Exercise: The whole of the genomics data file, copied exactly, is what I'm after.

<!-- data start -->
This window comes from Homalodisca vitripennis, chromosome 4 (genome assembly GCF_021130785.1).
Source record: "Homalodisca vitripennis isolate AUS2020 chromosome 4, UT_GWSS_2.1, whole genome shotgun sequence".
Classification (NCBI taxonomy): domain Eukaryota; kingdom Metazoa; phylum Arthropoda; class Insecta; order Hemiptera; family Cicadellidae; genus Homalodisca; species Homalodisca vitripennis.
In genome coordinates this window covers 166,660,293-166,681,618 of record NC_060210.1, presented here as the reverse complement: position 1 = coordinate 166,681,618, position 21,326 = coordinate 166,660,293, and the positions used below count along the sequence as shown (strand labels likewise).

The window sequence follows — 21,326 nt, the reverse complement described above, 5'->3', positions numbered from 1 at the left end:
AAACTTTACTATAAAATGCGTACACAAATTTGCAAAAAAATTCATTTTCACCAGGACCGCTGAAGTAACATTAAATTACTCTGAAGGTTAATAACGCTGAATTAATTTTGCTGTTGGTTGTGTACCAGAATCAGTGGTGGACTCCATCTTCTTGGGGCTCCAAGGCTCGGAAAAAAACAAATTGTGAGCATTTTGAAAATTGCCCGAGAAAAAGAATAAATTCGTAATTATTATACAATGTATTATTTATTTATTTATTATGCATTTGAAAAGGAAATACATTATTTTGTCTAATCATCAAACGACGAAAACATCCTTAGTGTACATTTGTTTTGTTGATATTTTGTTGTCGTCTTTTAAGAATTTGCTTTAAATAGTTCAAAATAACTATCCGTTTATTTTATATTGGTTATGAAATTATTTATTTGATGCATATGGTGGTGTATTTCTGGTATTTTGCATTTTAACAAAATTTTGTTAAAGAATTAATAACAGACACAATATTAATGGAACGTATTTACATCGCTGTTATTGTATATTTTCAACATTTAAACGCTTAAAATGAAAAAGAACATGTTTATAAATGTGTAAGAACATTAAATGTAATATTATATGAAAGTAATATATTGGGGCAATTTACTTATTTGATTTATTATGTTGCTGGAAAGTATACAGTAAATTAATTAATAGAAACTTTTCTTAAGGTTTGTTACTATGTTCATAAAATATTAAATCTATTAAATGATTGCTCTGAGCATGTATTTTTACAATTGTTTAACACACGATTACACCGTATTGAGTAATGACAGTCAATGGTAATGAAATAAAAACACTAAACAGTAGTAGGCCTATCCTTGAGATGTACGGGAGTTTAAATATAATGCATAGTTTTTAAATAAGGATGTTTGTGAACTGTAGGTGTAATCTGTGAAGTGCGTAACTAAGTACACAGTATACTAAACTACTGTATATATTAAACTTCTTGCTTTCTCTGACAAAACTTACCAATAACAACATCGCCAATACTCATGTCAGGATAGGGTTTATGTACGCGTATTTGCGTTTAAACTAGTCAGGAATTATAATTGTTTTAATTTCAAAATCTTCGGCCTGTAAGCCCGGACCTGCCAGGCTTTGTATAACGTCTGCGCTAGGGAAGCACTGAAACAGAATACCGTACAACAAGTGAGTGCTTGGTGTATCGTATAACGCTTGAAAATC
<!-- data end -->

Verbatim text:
This window comes from Homalodisca vitripennis, chromosome 4 (genome assembly GCF_021130785.1).
Source record: "Homalodisca vitripennis isolate AUS2020 chromosome 4, UT_GWSS_2.1, whole genome shotgun sequence".
Classification (NCBI taxonomy): domain Eukaryota; kingdom Metazoa; phylum Arthropoda; class Insecta; order Hemiptera; family Cicadellidae; genus Homalodisca; species Homalodisca vitripennis.
In genome coordinates this window covers 166,660,293-166,681,618 of record NC_060210.1, presented here as the reverse complement: position 1 = coordinate 166,681,618, position 21,326 = coordinate 166,660,293, and the positions used below count along the sequence as shown (strand labels likewise).

The window sequence follows — 21,326 nt, the reverse complement described above, 5'->3', positions numbered from 1 at the left end:
AAACTTTACTATAAAATGCGTACACAAATTTGCAAAAAAATTCATTTTCACCAGGACCGCTGAAGTAACATTAAATTACTCTGAAGGTTAATAACGCTGAATTAATTTTGCTGTTGGTTGTGTACCAGAATCAGTGGTGGACTCCATCTTCTTGGGGCTCCAAGGCTCGGAAAAAAACAAATTGTGAGCATTTTGAAAATTGCCCGAGAAAAAGAATAAATTCGTAATTATTATACAATGTATTATTTATTTATTTATTATGCATTTGAAAAGGAAATACATTATTTTGTCTAATCATCAAACGACGAAAACATCCTTAGTGTACATTTGTTTTGTTGATATTTTGTTGTCGTCTTTTAAGAATTTGCTTTAAATAGTTCAAAATAACTATCCGTTTATTTTATATTGGTTATGAAATTATTTATTTGATGCATATGGTGGTGTATTTCTGGTATTTTGCATTTTAACAAAATTTTGTTAAAGAATTAATAACAGACACAATATTAATGGAACGTATTTACATCGCTGTTATTGTATATTTTCAACATTTAAACGCTTAAAATGAAAAAGAACATGTTTATAAATGTGTAAGAACATTAAATGTAATATTATATGAAAGTAATATATTGGGGCAATTTACTTATTTGATTTATTATGTTGCTGGAAAGTATACAGTAAATTAATTAATAGAAACTTTTCTTAAGGTTTGTTACTATGTTCATAAAATATTAAATCTATTAAATGATTGCTCTGAGCATGTATTTTTACAATTGTTTAACACACGATTACACCGTATTGAGTAATGACAGTCAATGGTAATGAAATAAAAACACTAAACAGTAGTAGGCCTATCCTTGAGATGTACGGGAGTTTAAATATAATGCATAGTTTTTAAATAAGGATGTTTGTGAACTGTAGGTGTAATCTGTGAAGTGCGTAACTAAGTACACAGTATACTAAACTACTGTATATATTAAACTTCTTGCTTTCTCTGACAAAACTTACCAATAACAACATCGCCAATACTCATGTCAGGATAGGGTTTATGTACGCGTATTTGCGTTTAAACTAGTCAGGAATTATAATTGTTTTAATTTCAAAATCTTCGGCCTGTAAGCCCGGACCTGCCAGGCTTTGTATAACGTCTGCGCTAGGGAAGCACTGAAACAGAATACCGTACAACAAGTGAGTGCTTGGTGTATCGTATAACGCTTGAAAATC